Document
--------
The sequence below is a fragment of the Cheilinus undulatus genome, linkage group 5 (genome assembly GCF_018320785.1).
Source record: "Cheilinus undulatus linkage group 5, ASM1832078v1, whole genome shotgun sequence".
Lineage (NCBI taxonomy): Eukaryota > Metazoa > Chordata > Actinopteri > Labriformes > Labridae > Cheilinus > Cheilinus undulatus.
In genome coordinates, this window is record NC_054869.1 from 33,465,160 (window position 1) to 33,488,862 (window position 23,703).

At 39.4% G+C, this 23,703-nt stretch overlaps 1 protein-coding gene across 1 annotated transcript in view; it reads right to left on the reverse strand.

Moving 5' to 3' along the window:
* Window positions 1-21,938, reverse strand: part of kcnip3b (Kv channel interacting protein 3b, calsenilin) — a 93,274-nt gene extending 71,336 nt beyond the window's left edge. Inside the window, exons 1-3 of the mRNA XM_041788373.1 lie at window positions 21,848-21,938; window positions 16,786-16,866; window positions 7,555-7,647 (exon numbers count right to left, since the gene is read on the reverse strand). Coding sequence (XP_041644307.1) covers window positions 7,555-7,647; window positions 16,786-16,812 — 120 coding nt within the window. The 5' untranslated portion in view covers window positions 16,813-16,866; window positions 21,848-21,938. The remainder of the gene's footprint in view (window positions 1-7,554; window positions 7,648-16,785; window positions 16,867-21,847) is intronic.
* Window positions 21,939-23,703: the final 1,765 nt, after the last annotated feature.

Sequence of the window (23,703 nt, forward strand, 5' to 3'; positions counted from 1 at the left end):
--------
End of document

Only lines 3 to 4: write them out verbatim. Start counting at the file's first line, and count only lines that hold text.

Lineage (NCBI taxonomy): Eukaryota > Metazoa > Chordata > Actinopteri > Labriformes > Labridae > Cheilinus > Cheilinus undulatus.
In genome coordinates, this window is record NC_054869.1 from 33,465,160 (window position 1) to 33,488,862 (window position 23,703).